Education•Halifax, Nova Scotia, Canada•
About: Mount Saint Vincent University is a education organization based out in Halifax, Nova Scotia, Canada. It is known for research contribution in the topics: Population & Adult education. The organization has 839 authors who have published 2002 publications receiving 35134 citations. The organization is also known as: The Mount.
Papers published on a yearly basis
University of Florida1, University of Padua2, University of Würzburg3, Pennsylvania State University4, University of Social Sciences and Humanities5, Tilburg University6, City University of New York7, Koç University8, University of Michigan9, University of Kuala Lumpur10, Texas A&M University11, San Diego State University12, Mount Saint Vincent University13, Radboud University Nijmegen14, Virginia Commonwealth University15, Texas A&M University–Commerce16, Loyola University Chicago17, Worcester Polytechnic Institute18, London School of Economics and Political Science19, James Madison University20, Occidental College21, McDaniel College22, Connecticut College23, Wilfrid Laurier University24, University of Brasília25, California State University, Northridge26, University of Virginia27, Ohio State University28, University of Wisconsin-Madison29, Ithaca College30, Charles University in Prague31, Western Kentucky University32, Washington and Lee University33
TL;DR: The authors compared variation in the replicability of 13 classic and contemporary effects across 36 independent samples totaling 6,344 participants and found that the results of these experiments are more dependent on the effect itself than on the sample and setting used to investigate the effect.
Abstract: Although replication is a central tenet of science, direct replications are rare in psychology. This research tested variation in the replicability of 13 classic and contemporary effects across 36 independent samples totaling 6,344 participants. In the aggregate, 10 effects replicated consistently. One effect – imagined contact reducing prejudice – showed weak support for replicability. And two effects – flag priming influencing conservatism and currency priming influencing system justification – did not replicate. We compared whether the conditions such as lab versus online or US versus international sample predicted effect magnitudes. By and large they did not. The results of this small sample of effects suggest that replicability is more dependent on the effect itself than on the sample and setting used to investigate the effect.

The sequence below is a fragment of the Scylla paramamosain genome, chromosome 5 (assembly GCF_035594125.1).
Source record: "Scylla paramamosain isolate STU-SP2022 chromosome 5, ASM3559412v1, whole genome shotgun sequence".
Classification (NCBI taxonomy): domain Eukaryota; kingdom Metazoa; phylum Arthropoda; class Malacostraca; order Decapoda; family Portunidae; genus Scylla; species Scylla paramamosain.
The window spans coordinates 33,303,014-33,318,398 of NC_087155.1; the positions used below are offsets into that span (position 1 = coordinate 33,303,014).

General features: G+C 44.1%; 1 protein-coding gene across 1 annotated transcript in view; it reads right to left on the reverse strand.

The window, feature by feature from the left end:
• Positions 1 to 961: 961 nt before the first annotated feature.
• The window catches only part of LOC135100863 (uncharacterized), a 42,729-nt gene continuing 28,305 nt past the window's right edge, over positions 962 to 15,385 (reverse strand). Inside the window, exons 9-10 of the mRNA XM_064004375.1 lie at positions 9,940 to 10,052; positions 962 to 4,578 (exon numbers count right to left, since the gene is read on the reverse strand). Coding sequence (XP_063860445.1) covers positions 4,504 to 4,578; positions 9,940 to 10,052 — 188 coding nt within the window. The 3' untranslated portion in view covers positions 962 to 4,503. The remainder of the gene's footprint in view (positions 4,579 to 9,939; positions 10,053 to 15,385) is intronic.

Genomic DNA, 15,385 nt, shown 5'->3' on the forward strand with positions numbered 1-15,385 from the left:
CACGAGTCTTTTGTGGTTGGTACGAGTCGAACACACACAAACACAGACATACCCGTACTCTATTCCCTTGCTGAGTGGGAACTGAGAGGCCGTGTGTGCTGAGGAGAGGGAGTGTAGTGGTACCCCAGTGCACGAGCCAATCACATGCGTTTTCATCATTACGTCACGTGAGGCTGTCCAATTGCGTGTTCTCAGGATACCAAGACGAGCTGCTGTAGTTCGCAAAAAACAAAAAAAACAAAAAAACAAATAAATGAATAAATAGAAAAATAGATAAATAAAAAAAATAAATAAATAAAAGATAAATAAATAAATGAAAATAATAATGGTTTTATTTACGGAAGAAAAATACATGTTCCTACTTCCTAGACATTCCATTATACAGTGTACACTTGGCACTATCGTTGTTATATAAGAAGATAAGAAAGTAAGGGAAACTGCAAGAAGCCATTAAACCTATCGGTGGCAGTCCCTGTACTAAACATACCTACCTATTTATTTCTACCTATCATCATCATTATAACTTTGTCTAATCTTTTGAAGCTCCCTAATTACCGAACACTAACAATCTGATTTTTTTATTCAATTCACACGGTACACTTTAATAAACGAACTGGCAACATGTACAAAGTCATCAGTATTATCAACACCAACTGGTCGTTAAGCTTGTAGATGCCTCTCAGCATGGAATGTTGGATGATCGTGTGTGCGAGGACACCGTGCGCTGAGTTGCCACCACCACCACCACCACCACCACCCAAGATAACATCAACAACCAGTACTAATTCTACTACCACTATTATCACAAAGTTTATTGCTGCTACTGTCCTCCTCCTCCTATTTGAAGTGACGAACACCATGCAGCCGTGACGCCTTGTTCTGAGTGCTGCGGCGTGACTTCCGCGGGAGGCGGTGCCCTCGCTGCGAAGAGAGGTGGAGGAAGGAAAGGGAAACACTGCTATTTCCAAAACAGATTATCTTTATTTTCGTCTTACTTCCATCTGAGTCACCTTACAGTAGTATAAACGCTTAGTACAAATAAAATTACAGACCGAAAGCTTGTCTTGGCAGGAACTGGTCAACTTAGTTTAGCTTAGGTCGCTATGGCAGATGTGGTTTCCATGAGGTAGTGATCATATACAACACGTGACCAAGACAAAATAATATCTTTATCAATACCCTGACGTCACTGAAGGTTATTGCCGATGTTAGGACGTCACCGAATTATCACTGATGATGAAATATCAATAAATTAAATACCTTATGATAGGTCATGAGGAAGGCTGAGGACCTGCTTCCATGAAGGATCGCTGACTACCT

TL;DR: The authors examined how quality perceptions of consumers vary across four product classes: electronic items, food products, fashion merchandise, and household goods, and found that quality perceptions tend to be product-specific.
Abstract: Although a substantial body of literature exists on the country-of-origin bias, the issue of whether or not such perceptions are uniform across product classes has not been resolved. This study examines how quality perceptions of consumers vary across four product classes: electronic items, food products, fashion merchandise, and household goods. Responses obtained from a sample of Nova Scotian consumers suggest that quality perceptions tend to be product-specific. Quality perceptions vary also for the 25 countries studied. A number of policy implications are also offered in the paper.
TL;DR: In this article, the authors frame the work of living with cancer as one which is identity-altering, and use interviews with a heterogeneous group of cancer patients of varying sites and stages to conceptualize the identity work as involving disrupted feelings of fit, renegotiating identity, and biographical work.
Abstract: We frame the work of living with cancer as one which is identity-altering. Interviews with a heterogeneous group of cancer patients of varying sites and stages were used to conceptualise the identity work as involving disrupted feelings of fit, renegotiating identity, and biographical work. Patient narratives reflect these categories depending on their stage of illness and their experiences in medical institutions.‘Identity work’ is used to describe the process of patients' evaluations of the meaning of their illness within the actual context of ongoing, organised social relationships, including the medical system. We discuss the implications for narrative analyses in the social sciences.
Showing all 853 results
|David A. Day||70||246||16084|
|Terri L. Lewis||51||156||7242|
|Russell J. Boyd||46||303||9610|
|Michael W. Pratt||44||117||5755|
|Mandeep Singh Bakshi||39||191||4452|
|Chérif F. Matta||39||132||6165|
|Sara F. L. Kirk||38||145||4883|
|Ron Van Houten||35||145||3517|
|S. Ellen Macdonald||34||103||4514|
|Derek J. Fisher||33||116||3370|
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